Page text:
TOT tax revenue is vital to the city since it provides funding for several different city funds including the community services fund.
With all of these factors in mind, the General Fund will have a reserve of 20.2%. The council reserve policy is set at 30%.
“I’d love to see that (30% reserve), but I think in times like this as proposed, the 20.2% is a good number,” Ippoliti said.
Community services fund
With reduced revenue from TOT tax the community services fund was hit hard and several programs were either cut or reduced to save on costs. The swim center was cut along with Tuesday’s in the Plaza and services such as park maintenance, senior center activities and holiday decorations, were reduced.
Community services ended fiscal year 2019-20 with a remaining fund balance of $566,333, about $83,000 more than what was originally estimated.
According to the agenda item packet, “Just like the General Fund, the TOT revenue projection for April, May and June assumed very little revenue (99% less than fiscal year 2018-19) and the community services fund received over 7% more than the estimate.”
As of June 30, 2020, the fund reserves were $164,826, 3.4% of annual expenditures and 1.8% higher than what was expected.
Budget changes for this fund include a $250,000 loan from the Measure V fund and a $60,000 transfer from the General Fund.
Ippoliti noted that these changes will not return community services to its normal programming since sufficient funds are still not available, and since some of the activities are still not allowed per COVID safety protocols.
Measure V is a half-cent sales tax for the city of Healdsburg that was approved by voters in 2012. The tax funds maintenance of essential city infrastructure, city facilities, public safety and economic development.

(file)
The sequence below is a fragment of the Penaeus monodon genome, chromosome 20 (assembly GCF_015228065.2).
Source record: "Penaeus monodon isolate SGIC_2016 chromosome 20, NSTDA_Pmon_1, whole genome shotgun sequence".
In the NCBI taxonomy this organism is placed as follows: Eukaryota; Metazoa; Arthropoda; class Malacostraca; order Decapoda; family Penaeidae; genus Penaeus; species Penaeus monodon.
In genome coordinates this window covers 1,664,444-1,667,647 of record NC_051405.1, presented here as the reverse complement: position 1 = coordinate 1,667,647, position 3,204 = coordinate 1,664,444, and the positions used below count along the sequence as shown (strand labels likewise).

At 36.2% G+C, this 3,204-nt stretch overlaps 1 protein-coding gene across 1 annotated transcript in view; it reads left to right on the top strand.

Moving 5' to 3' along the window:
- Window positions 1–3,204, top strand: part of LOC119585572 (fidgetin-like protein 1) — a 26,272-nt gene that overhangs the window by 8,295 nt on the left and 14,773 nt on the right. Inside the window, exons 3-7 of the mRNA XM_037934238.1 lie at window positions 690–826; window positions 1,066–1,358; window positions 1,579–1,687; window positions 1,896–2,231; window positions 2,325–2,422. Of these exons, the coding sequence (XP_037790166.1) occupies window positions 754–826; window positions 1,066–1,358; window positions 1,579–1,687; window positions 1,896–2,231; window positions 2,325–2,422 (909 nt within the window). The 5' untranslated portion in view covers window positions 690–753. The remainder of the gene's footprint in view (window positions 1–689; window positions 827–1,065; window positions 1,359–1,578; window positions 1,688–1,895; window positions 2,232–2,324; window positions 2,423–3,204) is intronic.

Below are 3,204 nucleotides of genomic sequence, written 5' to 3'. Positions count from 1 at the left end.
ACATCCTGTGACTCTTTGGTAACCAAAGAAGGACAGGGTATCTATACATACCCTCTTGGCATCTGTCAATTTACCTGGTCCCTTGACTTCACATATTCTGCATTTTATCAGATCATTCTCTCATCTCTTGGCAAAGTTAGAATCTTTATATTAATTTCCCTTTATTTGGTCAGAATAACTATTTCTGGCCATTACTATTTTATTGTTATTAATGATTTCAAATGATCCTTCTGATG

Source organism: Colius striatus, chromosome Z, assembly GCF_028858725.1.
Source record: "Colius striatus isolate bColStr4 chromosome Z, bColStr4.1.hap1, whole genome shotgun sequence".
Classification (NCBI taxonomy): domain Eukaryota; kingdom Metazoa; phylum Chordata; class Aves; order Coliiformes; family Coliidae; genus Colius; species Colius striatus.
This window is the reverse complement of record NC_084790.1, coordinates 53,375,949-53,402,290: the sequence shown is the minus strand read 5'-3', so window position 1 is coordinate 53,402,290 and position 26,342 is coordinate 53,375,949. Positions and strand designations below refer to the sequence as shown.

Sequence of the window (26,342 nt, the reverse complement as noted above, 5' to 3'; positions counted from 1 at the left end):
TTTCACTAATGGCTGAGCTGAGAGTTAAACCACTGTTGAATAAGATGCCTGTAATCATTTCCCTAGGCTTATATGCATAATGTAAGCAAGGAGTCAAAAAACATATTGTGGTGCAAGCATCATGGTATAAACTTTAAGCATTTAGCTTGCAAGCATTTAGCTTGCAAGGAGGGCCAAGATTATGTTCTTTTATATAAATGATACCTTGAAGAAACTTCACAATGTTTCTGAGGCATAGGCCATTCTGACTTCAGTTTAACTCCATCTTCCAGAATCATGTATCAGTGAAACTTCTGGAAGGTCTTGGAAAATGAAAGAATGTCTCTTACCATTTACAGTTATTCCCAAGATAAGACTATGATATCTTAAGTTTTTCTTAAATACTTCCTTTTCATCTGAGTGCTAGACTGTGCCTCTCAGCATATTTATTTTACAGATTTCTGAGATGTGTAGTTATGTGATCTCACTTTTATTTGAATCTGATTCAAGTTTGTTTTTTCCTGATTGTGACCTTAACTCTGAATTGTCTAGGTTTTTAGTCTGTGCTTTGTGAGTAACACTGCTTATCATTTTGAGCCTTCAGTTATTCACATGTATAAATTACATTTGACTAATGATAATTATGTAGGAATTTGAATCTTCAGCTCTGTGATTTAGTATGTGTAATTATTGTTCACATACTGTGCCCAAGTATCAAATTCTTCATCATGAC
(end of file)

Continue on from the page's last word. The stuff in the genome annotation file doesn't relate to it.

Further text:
To date, the city has received over $14.2 million in Measure V revenue and has funded $14 million in projects and public safety positions with another $1.7 million in progress.
The Measure V estimated ending fund balance as of June 30, 2020, is $54,635.
The measure is currently on the ballot for the Nov. 3 General Election as Measure T, an initiative that if approved by voters, will extend the tax with no sunset date unless repealed by voters.
There are two budget changes, which include two budget increases from funding that are being carried over from the last fiscal year.
Outlook for the city
The council unanimously approved all of the proposed budget amendments and will likely receive another budget update before the end of the year. They also approved the resolution that reestablishes the list of authorized positions, which simply adds the allowance of considering city positions. New city positions cannot be added though unless approved by the city manager and OK’d by Ippoliti in terms of the budget. Positions can also always be recalled.
Kiff said of the city’s overall budget situation, “I would call the city’s position certainly not out of the woods and I think there is good reason to be cautious about what’s next in the coming months, especially as the pandemic continues on. This is not optimistic, but nor is it a pessimistic approach.”